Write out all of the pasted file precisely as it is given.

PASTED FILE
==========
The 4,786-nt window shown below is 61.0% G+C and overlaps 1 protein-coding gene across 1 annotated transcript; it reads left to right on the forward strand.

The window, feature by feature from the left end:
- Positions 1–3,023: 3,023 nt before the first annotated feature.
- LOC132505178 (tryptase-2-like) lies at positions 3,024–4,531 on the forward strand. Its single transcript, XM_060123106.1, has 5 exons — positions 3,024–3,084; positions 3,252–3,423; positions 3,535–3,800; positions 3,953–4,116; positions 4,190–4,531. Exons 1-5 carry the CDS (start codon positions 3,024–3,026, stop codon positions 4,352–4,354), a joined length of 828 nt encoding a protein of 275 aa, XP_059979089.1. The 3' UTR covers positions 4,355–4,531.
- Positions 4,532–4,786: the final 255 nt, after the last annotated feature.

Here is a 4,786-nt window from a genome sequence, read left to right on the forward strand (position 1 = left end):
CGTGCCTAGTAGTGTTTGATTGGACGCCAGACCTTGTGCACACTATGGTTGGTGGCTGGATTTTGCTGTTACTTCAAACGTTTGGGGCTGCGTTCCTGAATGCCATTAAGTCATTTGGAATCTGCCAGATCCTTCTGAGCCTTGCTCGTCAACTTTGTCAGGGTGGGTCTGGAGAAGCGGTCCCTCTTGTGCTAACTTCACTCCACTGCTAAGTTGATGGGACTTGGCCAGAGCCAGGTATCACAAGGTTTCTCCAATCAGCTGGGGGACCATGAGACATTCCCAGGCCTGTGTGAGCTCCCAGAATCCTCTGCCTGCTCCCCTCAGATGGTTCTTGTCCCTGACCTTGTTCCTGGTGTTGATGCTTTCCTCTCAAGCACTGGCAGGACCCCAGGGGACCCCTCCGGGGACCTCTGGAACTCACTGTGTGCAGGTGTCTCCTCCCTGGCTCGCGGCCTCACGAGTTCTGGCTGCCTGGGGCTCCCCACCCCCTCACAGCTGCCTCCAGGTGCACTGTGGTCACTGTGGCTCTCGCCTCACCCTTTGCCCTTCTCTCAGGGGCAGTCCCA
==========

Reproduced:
The 4,786-nt window shown below is 61.0% G+C and overlaps 1 protein-coding gene across 1 annotated transcript; it reads left to right on the forward strand.

The window, feature by feature from the left end:
- Positions 1–3,023: 3,023 nt before the first annotated feature.
- LOC132505178 (tryptase-2-like) lies at positions 3,024–4,531 on the forward strand. Its single transcript, XM_060123106.1, has 5 exons — positions 3,024–3,084; positions 3,252–3,423; positions 3,535–3,800; positions 3,953–4,116; positions 4,190–4,531. Exons 1-5 carry the CDS (start codon positions 3,024–3,026, stop codon positions 4,352–4,354), a joined length of 828 nt encoding a protein of 275 aa, XP_059979089.1. The 3' UTR covers positions 4,355–4,531.
- Positions 4,532–4,786: the final 255 nt, after the last annotated feature.

Here is a 4,786-nt window from a genome sequence, read left to right on the forward strand (position 1 = left end):
CGTGCCTAGTAGTGTTTGATTGGACGCCAGACCTTGTGCACACTATGGTTGGTGGCTGGATTTTGCTGTTACTTCAAACGTTTGGGGCTGCGTTCCTGAATGCCATTAAGTCATTTGGAATCTGCCAGATCCTTCTGAGCCTTGCTCGTCAACTTTGTCAGGGTGGGTCTGGAGAAGCGGTCCCTCTTGTGCTAACTTCACTCCACTGCTAAGTTGATGGGACTTGGCCAGAGCCAGGTATCACAAGGTTTCTCCAATCAGCTGGGGGACCATGAGACATTCCCAGGCCTGTGTGAGCTCCCAGAATCCTCTGCCTGCTCCCCTCAGATGGTTCTTGTCCCTGACCTTGTTCCTGGTGTTGATGCTTTCCTCTCAAGCACTGGCAGGACCCCAGGGGACCCCTCCGGGGACCTCTGGAACTCACTGTGTGCAGGTGTCTCCTCCCTGGCTCGCGGCCTCACGAGTTCTGGCTGCCTGGGGCTCCCCACCCCCTCACAGCTGCCTCCAGGTGCACTGTGGTCACTGTGGCTCTCGCCTCACCCTTTGCCCTTCTCTCAGGGGCAGTCCCA